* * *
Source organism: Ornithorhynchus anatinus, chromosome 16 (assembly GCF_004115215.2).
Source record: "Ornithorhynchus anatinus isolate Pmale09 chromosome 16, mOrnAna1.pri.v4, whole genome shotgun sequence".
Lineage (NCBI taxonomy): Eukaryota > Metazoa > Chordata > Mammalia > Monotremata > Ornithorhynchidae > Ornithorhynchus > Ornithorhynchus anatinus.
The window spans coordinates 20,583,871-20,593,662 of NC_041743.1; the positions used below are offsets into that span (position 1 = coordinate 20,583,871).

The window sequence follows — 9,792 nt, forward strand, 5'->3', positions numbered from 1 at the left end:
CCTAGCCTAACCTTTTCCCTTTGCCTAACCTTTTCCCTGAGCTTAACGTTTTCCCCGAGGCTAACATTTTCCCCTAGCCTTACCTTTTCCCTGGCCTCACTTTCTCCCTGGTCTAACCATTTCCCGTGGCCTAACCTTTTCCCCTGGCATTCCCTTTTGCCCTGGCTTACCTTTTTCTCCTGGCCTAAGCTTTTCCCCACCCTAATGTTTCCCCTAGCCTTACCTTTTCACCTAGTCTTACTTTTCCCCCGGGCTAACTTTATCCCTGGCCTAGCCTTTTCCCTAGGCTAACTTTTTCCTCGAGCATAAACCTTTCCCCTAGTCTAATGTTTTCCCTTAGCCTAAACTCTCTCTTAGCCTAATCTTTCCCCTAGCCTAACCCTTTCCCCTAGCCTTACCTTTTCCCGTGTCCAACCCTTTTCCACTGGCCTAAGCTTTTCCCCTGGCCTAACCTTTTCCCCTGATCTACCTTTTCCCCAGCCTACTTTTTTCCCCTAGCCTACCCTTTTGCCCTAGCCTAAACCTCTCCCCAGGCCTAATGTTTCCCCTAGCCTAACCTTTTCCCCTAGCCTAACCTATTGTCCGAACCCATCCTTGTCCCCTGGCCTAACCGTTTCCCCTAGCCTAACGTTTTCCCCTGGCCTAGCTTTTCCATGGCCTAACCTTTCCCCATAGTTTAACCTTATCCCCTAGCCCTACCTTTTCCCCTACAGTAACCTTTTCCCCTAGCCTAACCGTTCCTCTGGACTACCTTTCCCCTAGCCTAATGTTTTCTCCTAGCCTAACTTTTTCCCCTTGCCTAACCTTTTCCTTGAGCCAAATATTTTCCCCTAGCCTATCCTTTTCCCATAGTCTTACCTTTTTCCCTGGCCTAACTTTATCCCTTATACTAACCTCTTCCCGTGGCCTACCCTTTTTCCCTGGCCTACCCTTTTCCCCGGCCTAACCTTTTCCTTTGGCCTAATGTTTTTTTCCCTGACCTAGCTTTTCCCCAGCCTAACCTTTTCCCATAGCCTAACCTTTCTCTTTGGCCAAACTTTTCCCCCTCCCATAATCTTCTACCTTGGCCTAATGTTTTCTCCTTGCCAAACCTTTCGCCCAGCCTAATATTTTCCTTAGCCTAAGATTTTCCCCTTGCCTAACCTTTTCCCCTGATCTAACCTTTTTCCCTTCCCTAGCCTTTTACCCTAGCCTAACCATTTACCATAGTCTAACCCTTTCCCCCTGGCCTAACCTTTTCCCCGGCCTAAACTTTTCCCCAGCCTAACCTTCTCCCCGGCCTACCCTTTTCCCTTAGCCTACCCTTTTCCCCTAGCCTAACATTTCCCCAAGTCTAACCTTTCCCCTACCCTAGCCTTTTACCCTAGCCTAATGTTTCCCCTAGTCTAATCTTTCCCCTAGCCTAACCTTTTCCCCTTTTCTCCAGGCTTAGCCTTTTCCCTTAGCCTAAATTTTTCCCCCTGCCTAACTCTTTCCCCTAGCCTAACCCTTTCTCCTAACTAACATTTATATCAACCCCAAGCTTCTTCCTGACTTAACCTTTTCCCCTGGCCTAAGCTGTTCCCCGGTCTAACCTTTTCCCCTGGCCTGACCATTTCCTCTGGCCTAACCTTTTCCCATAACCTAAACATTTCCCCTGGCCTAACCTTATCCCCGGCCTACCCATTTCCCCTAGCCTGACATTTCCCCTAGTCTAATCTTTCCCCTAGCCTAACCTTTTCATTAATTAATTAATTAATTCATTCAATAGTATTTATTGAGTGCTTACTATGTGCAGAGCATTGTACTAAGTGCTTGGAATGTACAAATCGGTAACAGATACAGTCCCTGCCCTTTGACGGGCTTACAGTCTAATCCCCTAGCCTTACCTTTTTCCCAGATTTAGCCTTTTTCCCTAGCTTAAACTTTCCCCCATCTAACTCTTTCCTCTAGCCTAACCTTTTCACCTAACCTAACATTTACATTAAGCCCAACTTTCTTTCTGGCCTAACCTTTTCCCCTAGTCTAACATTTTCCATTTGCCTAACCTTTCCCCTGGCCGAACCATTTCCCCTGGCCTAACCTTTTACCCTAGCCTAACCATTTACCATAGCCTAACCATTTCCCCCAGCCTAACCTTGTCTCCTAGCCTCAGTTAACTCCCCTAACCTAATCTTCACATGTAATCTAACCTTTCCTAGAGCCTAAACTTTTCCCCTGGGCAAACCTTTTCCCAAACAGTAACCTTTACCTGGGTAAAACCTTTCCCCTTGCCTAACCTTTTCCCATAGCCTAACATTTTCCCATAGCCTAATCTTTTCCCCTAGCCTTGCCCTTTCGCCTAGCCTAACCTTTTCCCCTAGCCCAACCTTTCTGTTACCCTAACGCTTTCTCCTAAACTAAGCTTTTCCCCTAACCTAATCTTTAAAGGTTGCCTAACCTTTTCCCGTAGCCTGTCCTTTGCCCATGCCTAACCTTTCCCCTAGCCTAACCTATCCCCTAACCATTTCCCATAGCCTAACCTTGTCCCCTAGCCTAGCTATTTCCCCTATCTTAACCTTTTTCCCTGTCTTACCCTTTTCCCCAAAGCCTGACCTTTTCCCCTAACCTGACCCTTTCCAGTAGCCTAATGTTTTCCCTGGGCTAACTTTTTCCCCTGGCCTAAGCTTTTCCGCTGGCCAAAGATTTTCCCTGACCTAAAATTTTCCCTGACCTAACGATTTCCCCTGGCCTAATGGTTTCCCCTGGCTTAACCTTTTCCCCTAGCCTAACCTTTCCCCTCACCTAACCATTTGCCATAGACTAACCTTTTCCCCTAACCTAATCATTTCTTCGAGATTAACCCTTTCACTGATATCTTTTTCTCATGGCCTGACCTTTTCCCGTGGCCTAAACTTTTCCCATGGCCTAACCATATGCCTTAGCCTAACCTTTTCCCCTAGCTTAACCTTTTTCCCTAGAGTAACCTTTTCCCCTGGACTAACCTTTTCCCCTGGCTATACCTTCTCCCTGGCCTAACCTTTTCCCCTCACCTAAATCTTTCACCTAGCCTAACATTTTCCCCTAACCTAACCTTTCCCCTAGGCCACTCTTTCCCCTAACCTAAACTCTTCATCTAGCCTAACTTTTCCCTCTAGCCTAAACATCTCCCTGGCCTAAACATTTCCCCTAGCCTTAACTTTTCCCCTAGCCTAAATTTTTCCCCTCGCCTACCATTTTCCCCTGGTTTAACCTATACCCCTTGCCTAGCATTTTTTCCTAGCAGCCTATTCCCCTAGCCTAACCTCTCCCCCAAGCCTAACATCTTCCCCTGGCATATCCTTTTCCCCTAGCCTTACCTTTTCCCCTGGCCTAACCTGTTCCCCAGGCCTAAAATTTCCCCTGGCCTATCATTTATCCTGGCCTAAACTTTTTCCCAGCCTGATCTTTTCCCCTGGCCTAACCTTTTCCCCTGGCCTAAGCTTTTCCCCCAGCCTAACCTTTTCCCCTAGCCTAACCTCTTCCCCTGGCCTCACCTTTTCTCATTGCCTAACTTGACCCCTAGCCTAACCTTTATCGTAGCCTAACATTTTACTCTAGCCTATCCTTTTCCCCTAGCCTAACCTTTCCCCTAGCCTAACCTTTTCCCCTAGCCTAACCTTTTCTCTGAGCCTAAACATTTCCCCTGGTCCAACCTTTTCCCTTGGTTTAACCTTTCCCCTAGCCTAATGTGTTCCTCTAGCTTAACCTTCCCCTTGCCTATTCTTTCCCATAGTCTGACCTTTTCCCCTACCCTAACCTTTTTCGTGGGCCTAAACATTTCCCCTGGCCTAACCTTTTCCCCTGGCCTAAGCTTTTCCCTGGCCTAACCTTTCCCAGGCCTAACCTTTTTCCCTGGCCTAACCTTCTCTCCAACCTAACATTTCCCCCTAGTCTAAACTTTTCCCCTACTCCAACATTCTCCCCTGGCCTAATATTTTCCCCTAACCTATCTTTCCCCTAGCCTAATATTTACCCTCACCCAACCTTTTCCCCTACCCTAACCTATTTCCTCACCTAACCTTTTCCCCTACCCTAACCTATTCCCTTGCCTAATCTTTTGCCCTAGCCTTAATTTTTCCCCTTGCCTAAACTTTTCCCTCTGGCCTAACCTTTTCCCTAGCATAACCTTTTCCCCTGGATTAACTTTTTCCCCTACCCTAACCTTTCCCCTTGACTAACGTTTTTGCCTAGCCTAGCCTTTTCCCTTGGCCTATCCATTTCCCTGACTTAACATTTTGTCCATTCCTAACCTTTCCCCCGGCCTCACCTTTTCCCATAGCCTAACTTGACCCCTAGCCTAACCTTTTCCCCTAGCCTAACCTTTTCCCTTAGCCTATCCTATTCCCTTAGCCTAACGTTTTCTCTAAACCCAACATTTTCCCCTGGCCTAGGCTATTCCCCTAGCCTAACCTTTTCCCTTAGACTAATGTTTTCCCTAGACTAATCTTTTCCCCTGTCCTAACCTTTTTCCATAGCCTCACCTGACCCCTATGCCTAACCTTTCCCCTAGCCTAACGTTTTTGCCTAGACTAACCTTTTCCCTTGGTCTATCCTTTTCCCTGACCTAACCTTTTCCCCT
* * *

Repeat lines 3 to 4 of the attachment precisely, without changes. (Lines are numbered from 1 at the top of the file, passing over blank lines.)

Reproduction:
Lineage (NCBI taxonomy): Eukaryota > Metazoa > Chordata > Mammalia > Monotremata > Ornithorhynchidae > Ornithorhynchus > Ornithorhynchus anatinus.
The window spans coordinates 20,583,871-20,593,662 of NC_041743.1; the positions used below are offsets into that span (position 1 = coordinate 20,583,871).